Long before ECM released its first remix album (for Nils Petter Molvær’s Khmer), it put out this, its first singles collection. Or so it’s nice to think: the title actually has nothing to do with the content. For their third album, Terje Rypdal & the Chasers instead spit out one of the most transcendent rock albums this side of the Milky Way. So much of that transcendence lies in the bandleader’s characteristic sere. When spurred on by the keyboard stylings of Allan Dangerfield and Audun Kleive’s clear-and-present drumming, he simply can’t go wrong.
For twenty years electric guitarist Terje Rypdal (and ECM producer Manfred Eicher) have helped define the most sensual, moody, alluring aspects of European jazz and new music. And while Rypdal, the improvising guitarist, may structure his solos and chamber-like accompaniments in the manner of a jazz or classical composer, there's a lyric, rock edge to his guitar playing that will transport anyone who has ever contemplated the vocal cry of a Fender Stratocaster driven into distortion.
“My time with ECM is a lifetime by now,” Terje Rypdal notes, as he embarks upon his fourth decade with the label that has documented his far-reaching achievements as both improviser and composer. For this anthology, Rypdal chose to focus on his groundbreaking electric guitar artistry, heard in settings ranging from symphony orchestra to the enlightened hard rock of the Chasers. “Music must have colours and freedom”, Rypdal once said, and his selection here lacks neither.
Essentially a continuation of Rypdal Vitous DeJohnette, this album somewhat lacks the atmospheric keyboards of its predecessor. It is nonetheless quite compelling, particularly in DeJohnette's propulsive drumming on the title track, and his phantasmic piano and voice on "Uncomposed Appendix." This album also features one of Rypdal's best-loved works, the gorgeously stark and stately "Topplue, Votter & Skjerf" — Norwegian for "Hat, gloves, and scarf," an idiomatic phrase implying the onset of their long and cold winter.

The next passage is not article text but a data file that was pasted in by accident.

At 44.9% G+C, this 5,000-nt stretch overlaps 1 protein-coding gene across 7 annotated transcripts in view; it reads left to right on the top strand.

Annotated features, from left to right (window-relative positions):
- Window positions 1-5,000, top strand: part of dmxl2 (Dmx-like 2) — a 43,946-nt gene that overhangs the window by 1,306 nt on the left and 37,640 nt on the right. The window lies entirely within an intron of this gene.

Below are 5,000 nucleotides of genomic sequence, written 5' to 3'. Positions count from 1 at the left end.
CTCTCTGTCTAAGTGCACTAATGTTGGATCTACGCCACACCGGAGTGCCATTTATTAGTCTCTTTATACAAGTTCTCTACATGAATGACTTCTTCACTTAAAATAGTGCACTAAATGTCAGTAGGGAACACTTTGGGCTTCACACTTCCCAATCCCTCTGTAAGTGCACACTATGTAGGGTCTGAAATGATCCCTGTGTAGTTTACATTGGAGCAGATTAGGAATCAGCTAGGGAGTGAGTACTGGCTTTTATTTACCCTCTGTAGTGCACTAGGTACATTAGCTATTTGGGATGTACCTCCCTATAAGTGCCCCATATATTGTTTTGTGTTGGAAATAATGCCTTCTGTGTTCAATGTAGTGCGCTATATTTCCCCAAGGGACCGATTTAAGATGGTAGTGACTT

An exciting departure for ECM veteran Rypdal, this extended work, commissioned for the 2009 Bergen Festival, begins with a sound of swirling massed horns likely to bring Coltrane to mind. There is more than a hint of “Ascension” in the opening moments of “Crime Scene”, a work paced like a mystery thriller. The music surrounds the Rypdal quartet with Mikkelborg, Storlokken and Vinnaccia (all of whom recently appeared on the critically-acclaimed “Vossabrygg”) with a 17-piece jazz big band and keeps the action moving at a fast pace.
This is a collaboration between Rypdal (on electric guitar & synth), and David Darling (cello). If you think electric guitar & cello is an odd combination for a band, you're right! If you think it couldn't possibly work, you're wrong!! Moody and compelling, and definitely not for everyone.Worth it just for the track "Mirage", which lives up to its title sonically. The track "Laser" does the same also… a blistering solo electric guitar kills any semblance of peace and silence, and after it's over, sets up the hot-summer-day-let-me-lay-and-listen mood for the rest of the CD. All are well worth the listening effort.
The electric guitar innovator in the 1970s. This box set in ECM’s Old & New Masters Series collects Terje Rypdal’s two-LP Odyssey album – heard on CD, for the first time, in its entirety, including the much-requested and epically-rocking “Rolling Stone” – and “Unfinished Highballs”, a recently unearthed 1976 radio recording that documents the Norwegian guitarist’s work for his Odyssey quartet and the Swedish Radio Jazz Group. The complete Odyssey may address a longstanding demand, but “Unfinished Highballs” will surprise even Rypdal’s most committed fans. It reveals that not only were many of the markers which would come to define his career already in place, but the intrepid guitarist was already searching for ways to include, rather than exclude, in his approach to composition and performance.